My Day With a Fishing Guide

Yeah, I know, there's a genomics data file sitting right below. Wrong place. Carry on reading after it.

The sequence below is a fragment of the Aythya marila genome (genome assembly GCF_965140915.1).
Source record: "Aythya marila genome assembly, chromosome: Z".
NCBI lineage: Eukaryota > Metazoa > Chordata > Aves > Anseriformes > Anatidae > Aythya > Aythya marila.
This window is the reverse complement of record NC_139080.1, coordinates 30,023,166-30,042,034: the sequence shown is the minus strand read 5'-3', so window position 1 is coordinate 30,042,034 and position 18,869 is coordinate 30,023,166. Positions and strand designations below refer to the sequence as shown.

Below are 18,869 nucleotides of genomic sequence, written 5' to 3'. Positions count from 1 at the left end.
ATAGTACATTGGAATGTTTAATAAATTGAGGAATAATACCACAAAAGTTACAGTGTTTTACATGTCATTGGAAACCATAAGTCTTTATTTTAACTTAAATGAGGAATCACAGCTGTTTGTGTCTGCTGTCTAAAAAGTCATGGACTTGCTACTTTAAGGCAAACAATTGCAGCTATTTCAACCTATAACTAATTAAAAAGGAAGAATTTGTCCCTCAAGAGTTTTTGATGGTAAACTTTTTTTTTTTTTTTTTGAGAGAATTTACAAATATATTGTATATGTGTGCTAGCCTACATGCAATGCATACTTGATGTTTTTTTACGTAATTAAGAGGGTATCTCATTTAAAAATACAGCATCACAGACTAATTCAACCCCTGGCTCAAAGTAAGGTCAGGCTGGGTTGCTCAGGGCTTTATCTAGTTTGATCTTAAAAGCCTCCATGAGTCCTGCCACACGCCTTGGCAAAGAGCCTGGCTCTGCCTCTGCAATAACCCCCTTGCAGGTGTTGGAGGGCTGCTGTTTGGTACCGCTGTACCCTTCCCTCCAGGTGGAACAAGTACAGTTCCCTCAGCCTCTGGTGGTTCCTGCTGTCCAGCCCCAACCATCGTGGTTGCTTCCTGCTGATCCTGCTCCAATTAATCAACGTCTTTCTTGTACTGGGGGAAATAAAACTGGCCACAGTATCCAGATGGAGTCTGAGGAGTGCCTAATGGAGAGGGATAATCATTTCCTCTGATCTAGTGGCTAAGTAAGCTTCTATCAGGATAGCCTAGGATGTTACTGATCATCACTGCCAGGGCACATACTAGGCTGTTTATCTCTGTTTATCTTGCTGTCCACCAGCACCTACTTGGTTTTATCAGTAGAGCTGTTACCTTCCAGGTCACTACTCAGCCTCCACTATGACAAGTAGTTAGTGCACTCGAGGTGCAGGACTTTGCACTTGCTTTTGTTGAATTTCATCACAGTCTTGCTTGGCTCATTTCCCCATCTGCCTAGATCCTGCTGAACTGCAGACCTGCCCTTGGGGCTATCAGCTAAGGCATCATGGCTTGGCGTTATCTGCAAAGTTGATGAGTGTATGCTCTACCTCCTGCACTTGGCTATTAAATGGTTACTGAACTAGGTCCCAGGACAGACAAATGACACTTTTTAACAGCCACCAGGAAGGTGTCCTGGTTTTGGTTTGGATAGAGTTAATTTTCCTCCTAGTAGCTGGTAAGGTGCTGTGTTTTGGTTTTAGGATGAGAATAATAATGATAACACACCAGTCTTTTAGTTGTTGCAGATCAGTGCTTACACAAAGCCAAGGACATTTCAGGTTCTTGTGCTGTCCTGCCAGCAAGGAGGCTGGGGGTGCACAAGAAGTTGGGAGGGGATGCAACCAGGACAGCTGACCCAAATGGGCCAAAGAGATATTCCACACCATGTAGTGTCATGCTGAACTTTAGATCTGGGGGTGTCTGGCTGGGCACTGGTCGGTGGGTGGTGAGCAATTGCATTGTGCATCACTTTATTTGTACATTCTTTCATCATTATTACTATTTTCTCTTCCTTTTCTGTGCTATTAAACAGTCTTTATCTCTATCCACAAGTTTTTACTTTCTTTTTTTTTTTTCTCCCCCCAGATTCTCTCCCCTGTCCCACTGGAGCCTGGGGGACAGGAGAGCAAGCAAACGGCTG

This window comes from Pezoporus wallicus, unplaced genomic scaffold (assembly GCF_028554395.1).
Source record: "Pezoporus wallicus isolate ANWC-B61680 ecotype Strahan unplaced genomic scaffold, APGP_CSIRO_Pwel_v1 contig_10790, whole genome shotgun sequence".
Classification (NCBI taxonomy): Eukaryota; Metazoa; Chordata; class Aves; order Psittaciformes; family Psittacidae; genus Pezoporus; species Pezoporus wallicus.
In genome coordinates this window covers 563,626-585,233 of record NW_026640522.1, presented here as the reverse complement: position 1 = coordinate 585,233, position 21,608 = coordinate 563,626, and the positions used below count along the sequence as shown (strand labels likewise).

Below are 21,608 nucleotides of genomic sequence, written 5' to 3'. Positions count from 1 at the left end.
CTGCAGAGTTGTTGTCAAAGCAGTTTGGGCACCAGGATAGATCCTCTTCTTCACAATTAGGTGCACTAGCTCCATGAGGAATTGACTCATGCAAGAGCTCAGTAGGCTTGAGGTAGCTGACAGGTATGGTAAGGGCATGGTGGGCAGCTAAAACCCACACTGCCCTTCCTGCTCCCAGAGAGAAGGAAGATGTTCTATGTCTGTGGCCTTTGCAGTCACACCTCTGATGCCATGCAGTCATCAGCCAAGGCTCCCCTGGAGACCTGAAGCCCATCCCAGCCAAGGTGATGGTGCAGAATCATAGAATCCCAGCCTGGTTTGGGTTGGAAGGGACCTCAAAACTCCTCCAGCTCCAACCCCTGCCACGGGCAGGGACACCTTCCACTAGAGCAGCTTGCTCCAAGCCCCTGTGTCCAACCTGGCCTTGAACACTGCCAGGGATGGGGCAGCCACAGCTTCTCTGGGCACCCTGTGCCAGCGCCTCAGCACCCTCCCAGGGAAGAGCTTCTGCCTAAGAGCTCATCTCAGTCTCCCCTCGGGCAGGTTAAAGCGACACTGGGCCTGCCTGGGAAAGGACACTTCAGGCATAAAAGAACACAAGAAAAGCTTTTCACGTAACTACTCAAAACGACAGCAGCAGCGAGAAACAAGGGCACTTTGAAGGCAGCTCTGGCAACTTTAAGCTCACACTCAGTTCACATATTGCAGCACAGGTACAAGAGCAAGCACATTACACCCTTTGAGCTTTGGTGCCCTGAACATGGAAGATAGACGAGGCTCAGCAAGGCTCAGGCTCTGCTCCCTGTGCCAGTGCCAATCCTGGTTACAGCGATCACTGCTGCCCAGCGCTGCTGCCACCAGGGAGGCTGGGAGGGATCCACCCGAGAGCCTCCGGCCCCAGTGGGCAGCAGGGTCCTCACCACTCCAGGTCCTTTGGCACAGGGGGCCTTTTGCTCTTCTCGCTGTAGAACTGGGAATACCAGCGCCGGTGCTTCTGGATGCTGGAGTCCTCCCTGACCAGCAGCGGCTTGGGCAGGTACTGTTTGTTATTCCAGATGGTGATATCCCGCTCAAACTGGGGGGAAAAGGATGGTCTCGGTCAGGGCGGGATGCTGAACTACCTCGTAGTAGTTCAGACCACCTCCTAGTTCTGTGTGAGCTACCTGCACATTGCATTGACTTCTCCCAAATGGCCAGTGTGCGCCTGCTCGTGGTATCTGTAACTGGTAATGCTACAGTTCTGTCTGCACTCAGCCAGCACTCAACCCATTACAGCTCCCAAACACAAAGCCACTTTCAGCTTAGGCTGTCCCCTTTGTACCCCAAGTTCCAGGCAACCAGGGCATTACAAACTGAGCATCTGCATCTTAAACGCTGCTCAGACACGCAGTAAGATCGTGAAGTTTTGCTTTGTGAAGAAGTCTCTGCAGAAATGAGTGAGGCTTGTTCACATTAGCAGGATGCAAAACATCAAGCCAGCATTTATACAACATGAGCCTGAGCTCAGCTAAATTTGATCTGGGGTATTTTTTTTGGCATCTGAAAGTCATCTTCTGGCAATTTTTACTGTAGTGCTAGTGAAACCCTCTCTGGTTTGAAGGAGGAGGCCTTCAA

I’ve been an employee of WFN: World Fishing Network for almost three years now. But, I must confess that I’m not what you would call an avid angler.Oh, sure, I’ve gone fishing many times in my life, but I’ve only ever really achieved limited to moderate success on the best of days. Angling has never been more than an occasional hobby for me – not because I dislike it, because it’s an activity that I truly enjoy. For me, finding the time to spend a day on the water can be difficult, and I don’t live near any good bodies of water.Last July, my boss suggested that our team should all chip in and charter a guide to take us out for a day of fishing on Lake Erie. I was intrigued, but also a bit sceptical. I had never been fishing with a guide before, so I really didn’t know what to expect. I knew that a guide would know where the most fish could be caught, but I also knew that there was no guarantee that I would catch anything.But hey, I’m always up for trying new things, and as an employee of the World Fishing Network, spending a day on the water with my co-workers and a guide seemed like a no-brainer.This was how I found myself waking up at 4 am on a warm Sunday morning in early July. It had been years since I’d been awake at such an early hour, and as I drove to meet my co-workers Jacob and Matt, I’d be lying if I said that I wasn’t yearning for my bed. But I pressed on, and as we all piled into one car and made the 90 minute drive to Fort Erie, I actually began to feel excited.See, prior to this trip, I’d caught maybe two decent-sized fish in my life – both largemouth bass, and both when I was considerably younger. Since then, I’d caught a handful of sunfish and perch, and little else. So, as we drove closer to our destination, I was really starting to look forward to getting out on the water. In my eyes, if ever I was going to have a great day of fishing, this would be the day.We finally arrived and met up with our guide, Taro Murata, the owner and operator of Fish City Tours. As we pulled into a small parking lot in Fort Erie, a stone’s throw away from the U.S./Canadian border, Taro was busy preparing his boat. After loading all of our gear and launching into Lake Erie, we took a quick spin around the area, before Taro decided on a spot.I’d be remiss if I didn’t talk a little more about Taro. While I have no basis of comparison in regards to fishing guides, he was very knowledgeable about the area, and was very effective at teaching a novice like myself the proper techniques to achieve success (although I’m getting a bit ahead of myself). And, perhaps most importantly, he’s a really down-to-earth guy and very easy to get along with.Due to the fact that I didn’t have a wealth of angling experience, Taro thought it would be a good idea for me to use leeches as bait, rather than a lure. I wasn’t opposed to this, as live bait is what I had primarily used in my previous fishing experiences, and any time that I’d tried using a lure, I’d had next to no luck.It didn’t take long for one of us to land the first fish of the day. My co-worker Matt quickly landed a good-sized smallmouth, and Jacob was not far behind. I admit that I was just a little disheartened to have not caught anything after my first few casts, but I told myself to be patient. And, much to my surprise, it paid off. Before I knew it, I felt a tug on the line, and with Taro coaching me, I reeled in what was perhaps the largest smallmouth bass I’d ever personally caught. It wasn’t huge by any means (comparable to the one in the above photo, but to me, it was a true lunker.And this was how it was for the next few hours. Never in my life did I think that I (or Matt or Jacob, for that matter) would ever catch as many fish as we did that day. Practically every time we threw our line into the water, we were reeling in another smallie. Taro said there was a possibility that one of us might land a decent-sized walleye, but this never happened – not that it mattered, as the smallmouth bass bite was borderline ridiculous.By the end of the day, we’d fished in roughly four or five different spots, and the three of us probably caught around 75 fish between us. And I truly believe that all credit for this has to go to Taro – his knowledge of Lake Erie, and his patient coaching, all paid off in spades.After spending about eight hours on the water, we headed back to shore. I was tired, a bit sunburnt, and quite honestly ready for a nice, long nap. But I was also very satisfied – not only had I caught more fish in a single day than I had in my entire life up to that point, I also came away having learned a lot about fishing in general. And I truly believe that this wouldn’t have happened without Taro’s knowledge and guidance.So, I guess the one thing you can take from this article is simply this: if you’re on the fence about spending a day with a fishing guide, don’t be. While you’re not guaranteed to have as successful a day as I had, chances are that you’ll still learn a fair bit, catch a few fish, and, most importantly, have fun.

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